Arwen's meanderings

Hi everyone and welcome to my dinghy cruising blog about my John Welsford designed 'navigator' named Arwen. Built over three years, Arwen was launched in August 2007. She is a standing lug yawl 14' 6" in length. This blog records our dinghy cruising voyages together around the coastal waters of SW England.
Arwen has an associated YouTube channel so visit to find our most recent cruises and click subscribe.
On this blog you will find posts about dinghy cruising locations, accounts of our voyages, maintenance tips and 'How to's' ranging from rigging standing lug sails and building galley boxes to using 'anchor buddies' and creating 'pilotage notes'. I hope you find something that inspires you to get out on the water in your boat. Drop us a comment and happy sailing.
Steve and Arwen

Monday, 19 August 2019

making a sailors rigging ditty bag

Finally version two is finished.

Below is a photograph of the two ditty bags side by side. The blue was MK 1 and the red MK2. I'm personally favouring MK 2. It is neater all round.  I think my ancestors would approve more of version MK 2.

Now neither bag is pristine. I cleaned that work bench several times and despite this, both bags ended up looking slightly grubby.......I prefer 'deliberately aged and distressed' as part of the authentication process!

I have written  in an earlier blog about how I went about making the bag including details of measurements and alterations I would make (have made) if I were to do it again.

Under the photo below, I have put a little more about the history of ditty bags that I have researched off various internet websites for those of you who are interested in such things.

It has been really nice getting feedback from some of you via FaceBook and the blog about your thoughts on the ditty bags. Thanks to those of you who took the trouble to point me in the direction of some YouTube material as well. Most appreciated. 

Both bags will be used on-board Arwen, as outlined in my first blog post on ditty bags.  In the meantime, rather enjoying my improving canvas work skills, I might turn my hand to making a one or two other items. Perhaps a canvas wash bag and a sailors canvas bag. of no practical use whatsoever on Arwen, but a new set of skills to learn and something fun to do once the autumn evenings draw in.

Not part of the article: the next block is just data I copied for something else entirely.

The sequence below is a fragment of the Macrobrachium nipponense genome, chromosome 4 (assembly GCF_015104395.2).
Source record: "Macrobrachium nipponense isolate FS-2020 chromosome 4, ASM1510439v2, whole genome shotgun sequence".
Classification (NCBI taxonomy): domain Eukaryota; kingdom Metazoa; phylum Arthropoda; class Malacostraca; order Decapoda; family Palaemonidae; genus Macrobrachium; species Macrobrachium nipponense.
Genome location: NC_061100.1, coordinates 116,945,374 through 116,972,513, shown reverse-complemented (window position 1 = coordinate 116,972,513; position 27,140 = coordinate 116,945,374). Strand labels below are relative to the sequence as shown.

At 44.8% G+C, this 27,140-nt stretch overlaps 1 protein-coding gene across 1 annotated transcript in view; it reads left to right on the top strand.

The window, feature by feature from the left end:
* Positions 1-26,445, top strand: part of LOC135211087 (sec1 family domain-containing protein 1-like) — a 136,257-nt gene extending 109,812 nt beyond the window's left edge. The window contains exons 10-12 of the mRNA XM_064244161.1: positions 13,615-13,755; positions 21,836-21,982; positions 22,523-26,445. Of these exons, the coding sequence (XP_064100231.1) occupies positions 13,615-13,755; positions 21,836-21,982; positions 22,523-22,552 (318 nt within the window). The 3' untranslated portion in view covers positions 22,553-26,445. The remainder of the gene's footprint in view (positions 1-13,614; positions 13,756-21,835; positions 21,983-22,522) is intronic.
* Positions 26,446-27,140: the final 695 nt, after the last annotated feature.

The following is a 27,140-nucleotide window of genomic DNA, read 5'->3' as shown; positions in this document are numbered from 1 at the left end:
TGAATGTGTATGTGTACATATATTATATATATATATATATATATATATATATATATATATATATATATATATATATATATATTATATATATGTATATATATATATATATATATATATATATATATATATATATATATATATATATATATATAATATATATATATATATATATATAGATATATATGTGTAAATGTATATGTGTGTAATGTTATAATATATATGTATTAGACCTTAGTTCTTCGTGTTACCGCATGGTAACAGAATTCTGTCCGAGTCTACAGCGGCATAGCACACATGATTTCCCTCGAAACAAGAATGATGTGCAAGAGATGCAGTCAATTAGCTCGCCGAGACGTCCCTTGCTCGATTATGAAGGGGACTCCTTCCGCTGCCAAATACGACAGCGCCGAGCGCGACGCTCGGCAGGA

On the workbench, waiting patiently, some blocks of Douglas fir, sheaves, brass pins, SS thimbles, hemp rope and waxed seizing twine.......making some stropped wooden blocks for Arwen - seems a worthwhile 'side' project to undertake in he next few weeks. 

Some history to Ditty Bags

I briefly outlined some of the history of the ditty bag in my first posts on making my first ditty bag but here are some further details from research gleaned off the web.  A good place to start is

an old ditty bag circa 1842 - 1862

Additional information is as follows:

There is considerable variance over the origins of the term 'ditty bag'. Possibilities include: 

Derived from the old Saxon word 'dite' meaning 'tidy'

From the old English word 'dittis' - a type of canvas material

There is a Scottish word 'dight' meaning 'to clean, repair or make good'

Old American naval sites suggest that the term originates from the word 'ditto bag'  because it contained two of everything e.g. two needles, two spools of thread, two get the idea. Anyway, over the years 'ditto' was dropped in favour of 'ditty'. 

The existence of the word can certainly be found in records dating back to the 18th century and Admiral Smyth in 1867 referred to the term in his 'Sailor's word book'. 

A ditty bag is a small, portable bag that kept tools , equipment and personal items. It went alongside a sailor's sea bag or sea chest and old sailors often referred to a ditty bag as 'me housewife' because it held all the essentials for the repair of clothing, personal belongings and everything on deck! it was kept close to hand, often slung from a hammock ring or a peg/hook next to the sailor's bunk in the forecastle. 

Very often, a ditty bag (and a sea bag) were the first items an apprentice sail-maker made. In making these items he would use the same stitching techniques when making and repairing sails. Seaming, making twine grommets and sewing eyelets were all important skills.  In fact, old timers would often insist that 'a proper sea bag' would have five flat seams with the bottom also being put in with a flat seam too. 

Although referred to as a ditty bag - I'm not sure this example is - I think this is a sailor's sea bag - an entirely different beastie in my opinion - but I am happy to be corrected - after all - what do I know? (Generally very little if truth be told). 

Given that sailors of old would often spend any down time sewing new clothes, patching up old ones and making decorative patterns to demonstrate self-expression, sewing was a critical sailor skill. 

Most ditty bags would contain the following items:

  • marlinspike
  • pricker
  • palm
  • seam rubber
  • sail hook
  • case with needles
  • wax blocks and/or horn full of grease
  • fids of assorted sizes
  • balls of twine
  • sewing mallet
  • and often, a fancy little serving board

There seems to be some agreement as to the dimensions of a ditty bag and these I shared in the first posts about my first effort. 

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